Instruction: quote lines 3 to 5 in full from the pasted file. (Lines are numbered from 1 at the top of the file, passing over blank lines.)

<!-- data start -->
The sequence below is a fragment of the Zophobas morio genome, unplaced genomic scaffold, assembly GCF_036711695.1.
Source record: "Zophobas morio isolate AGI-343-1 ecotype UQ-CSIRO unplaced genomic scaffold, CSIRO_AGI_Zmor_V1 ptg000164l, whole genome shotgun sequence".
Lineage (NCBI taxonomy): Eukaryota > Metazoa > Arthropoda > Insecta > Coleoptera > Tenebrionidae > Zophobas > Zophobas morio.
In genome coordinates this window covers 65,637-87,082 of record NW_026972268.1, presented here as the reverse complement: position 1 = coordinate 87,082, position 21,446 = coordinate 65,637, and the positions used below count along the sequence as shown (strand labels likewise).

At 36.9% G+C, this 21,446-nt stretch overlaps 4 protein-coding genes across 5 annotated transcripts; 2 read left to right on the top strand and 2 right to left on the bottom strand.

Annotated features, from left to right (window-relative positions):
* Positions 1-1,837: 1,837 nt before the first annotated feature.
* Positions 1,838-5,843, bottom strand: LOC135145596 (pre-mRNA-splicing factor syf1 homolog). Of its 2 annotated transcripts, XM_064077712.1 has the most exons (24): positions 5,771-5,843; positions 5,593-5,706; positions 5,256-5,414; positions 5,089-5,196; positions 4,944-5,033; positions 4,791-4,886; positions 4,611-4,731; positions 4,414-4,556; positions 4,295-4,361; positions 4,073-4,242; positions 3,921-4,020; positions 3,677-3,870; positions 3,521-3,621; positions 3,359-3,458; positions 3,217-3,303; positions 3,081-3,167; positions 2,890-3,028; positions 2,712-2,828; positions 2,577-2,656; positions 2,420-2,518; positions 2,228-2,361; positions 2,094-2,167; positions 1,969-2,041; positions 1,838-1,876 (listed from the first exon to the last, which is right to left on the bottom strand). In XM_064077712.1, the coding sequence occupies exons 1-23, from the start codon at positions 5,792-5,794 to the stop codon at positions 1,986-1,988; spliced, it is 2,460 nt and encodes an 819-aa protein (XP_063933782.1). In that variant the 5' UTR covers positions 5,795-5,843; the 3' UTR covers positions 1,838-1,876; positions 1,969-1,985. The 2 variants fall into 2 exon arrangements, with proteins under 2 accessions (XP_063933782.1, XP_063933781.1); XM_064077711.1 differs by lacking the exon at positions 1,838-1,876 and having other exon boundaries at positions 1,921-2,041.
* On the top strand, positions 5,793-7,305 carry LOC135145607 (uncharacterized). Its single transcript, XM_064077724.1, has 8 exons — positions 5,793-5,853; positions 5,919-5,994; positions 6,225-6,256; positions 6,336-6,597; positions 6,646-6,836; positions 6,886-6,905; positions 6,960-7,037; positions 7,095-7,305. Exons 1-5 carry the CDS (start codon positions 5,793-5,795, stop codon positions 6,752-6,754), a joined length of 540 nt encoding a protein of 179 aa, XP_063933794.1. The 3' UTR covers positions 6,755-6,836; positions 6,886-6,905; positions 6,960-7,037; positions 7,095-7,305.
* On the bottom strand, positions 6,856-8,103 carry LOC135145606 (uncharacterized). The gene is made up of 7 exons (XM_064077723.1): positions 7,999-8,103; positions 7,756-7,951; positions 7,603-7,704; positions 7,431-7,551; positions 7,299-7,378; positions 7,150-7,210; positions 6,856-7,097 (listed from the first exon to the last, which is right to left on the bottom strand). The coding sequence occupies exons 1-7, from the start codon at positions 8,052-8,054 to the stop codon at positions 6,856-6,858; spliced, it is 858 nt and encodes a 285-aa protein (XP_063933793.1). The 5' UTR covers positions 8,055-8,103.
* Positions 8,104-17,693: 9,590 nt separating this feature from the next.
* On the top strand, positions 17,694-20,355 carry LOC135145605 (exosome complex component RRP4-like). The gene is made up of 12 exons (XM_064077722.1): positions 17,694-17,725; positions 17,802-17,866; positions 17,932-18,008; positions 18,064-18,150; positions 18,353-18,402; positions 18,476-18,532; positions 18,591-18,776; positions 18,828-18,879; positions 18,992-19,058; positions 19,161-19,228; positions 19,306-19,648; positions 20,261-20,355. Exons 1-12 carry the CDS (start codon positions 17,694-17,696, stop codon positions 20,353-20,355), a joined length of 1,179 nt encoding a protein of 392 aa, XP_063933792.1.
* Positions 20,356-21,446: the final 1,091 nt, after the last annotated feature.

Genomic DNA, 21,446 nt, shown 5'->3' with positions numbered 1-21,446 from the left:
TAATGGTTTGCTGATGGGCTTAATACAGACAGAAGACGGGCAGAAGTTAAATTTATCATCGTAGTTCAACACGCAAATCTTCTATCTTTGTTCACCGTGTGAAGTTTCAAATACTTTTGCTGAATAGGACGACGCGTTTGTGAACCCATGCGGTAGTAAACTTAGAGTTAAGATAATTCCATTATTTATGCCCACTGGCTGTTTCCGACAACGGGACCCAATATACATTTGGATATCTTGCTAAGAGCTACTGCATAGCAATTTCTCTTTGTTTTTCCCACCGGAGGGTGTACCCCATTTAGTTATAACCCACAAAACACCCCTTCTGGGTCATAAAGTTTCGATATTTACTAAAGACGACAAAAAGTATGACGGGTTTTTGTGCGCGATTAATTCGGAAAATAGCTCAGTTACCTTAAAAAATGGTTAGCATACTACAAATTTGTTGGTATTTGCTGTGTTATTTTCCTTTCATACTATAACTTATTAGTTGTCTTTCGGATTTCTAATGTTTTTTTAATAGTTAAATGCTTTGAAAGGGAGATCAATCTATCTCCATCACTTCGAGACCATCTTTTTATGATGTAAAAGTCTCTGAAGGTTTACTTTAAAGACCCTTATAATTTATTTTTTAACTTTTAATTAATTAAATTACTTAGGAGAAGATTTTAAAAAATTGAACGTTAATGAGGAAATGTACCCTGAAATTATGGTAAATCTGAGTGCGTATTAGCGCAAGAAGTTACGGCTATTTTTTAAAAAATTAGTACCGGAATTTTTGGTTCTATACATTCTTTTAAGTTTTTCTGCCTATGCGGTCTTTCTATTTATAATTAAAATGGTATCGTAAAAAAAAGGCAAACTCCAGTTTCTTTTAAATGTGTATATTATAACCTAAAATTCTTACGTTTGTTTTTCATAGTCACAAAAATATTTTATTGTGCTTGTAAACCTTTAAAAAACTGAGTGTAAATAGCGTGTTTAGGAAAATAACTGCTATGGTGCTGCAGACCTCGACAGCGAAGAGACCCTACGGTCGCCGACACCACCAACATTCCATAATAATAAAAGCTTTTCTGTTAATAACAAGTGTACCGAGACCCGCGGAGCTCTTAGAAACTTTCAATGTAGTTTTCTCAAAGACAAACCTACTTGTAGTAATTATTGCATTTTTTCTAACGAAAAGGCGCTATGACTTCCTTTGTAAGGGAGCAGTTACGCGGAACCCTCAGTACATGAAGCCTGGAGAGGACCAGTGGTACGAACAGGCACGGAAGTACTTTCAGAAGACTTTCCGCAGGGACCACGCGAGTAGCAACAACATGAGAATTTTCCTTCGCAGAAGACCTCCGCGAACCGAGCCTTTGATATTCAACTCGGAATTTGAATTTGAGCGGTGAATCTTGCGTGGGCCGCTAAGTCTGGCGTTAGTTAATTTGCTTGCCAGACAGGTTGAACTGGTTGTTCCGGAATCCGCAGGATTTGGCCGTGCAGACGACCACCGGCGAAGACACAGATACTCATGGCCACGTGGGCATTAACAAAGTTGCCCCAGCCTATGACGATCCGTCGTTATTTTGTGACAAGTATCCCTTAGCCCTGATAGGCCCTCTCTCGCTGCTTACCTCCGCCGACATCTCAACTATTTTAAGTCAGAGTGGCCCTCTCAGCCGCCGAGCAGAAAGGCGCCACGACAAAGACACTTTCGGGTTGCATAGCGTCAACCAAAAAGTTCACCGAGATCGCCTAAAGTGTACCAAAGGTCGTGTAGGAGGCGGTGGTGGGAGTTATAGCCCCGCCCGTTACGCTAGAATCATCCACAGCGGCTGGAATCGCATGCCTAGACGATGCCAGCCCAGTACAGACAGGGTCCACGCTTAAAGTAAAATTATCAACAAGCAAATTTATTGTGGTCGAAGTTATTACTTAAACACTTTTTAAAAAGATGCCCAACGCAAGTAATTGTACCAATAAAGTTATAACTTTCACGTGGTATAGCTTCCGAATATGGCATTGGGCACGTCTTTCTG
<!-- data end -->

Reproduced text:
Lineage (NCBI taxonomy): Eukaryota > Metazoa > Arthropoda > Insecta > Coleoptera > Tenebrionidae > Zophobas > Zophobas morio.
In genome coordinates this window covers 65,637-87,082 of record NW_026972268.1, presented here as the reverse complement: position 1 = coordinate 87,082, position 21,446 = coordinate 65,637, and the positions used below count along the sequence as shown (strand labels likewise).

At 36.9% G+C, this 21,446-nt stretch overlaps 4 protein-coding genes across 5 annotated transcripts; 2 read left to right on the top strand and 2 right to left on the bottom strand.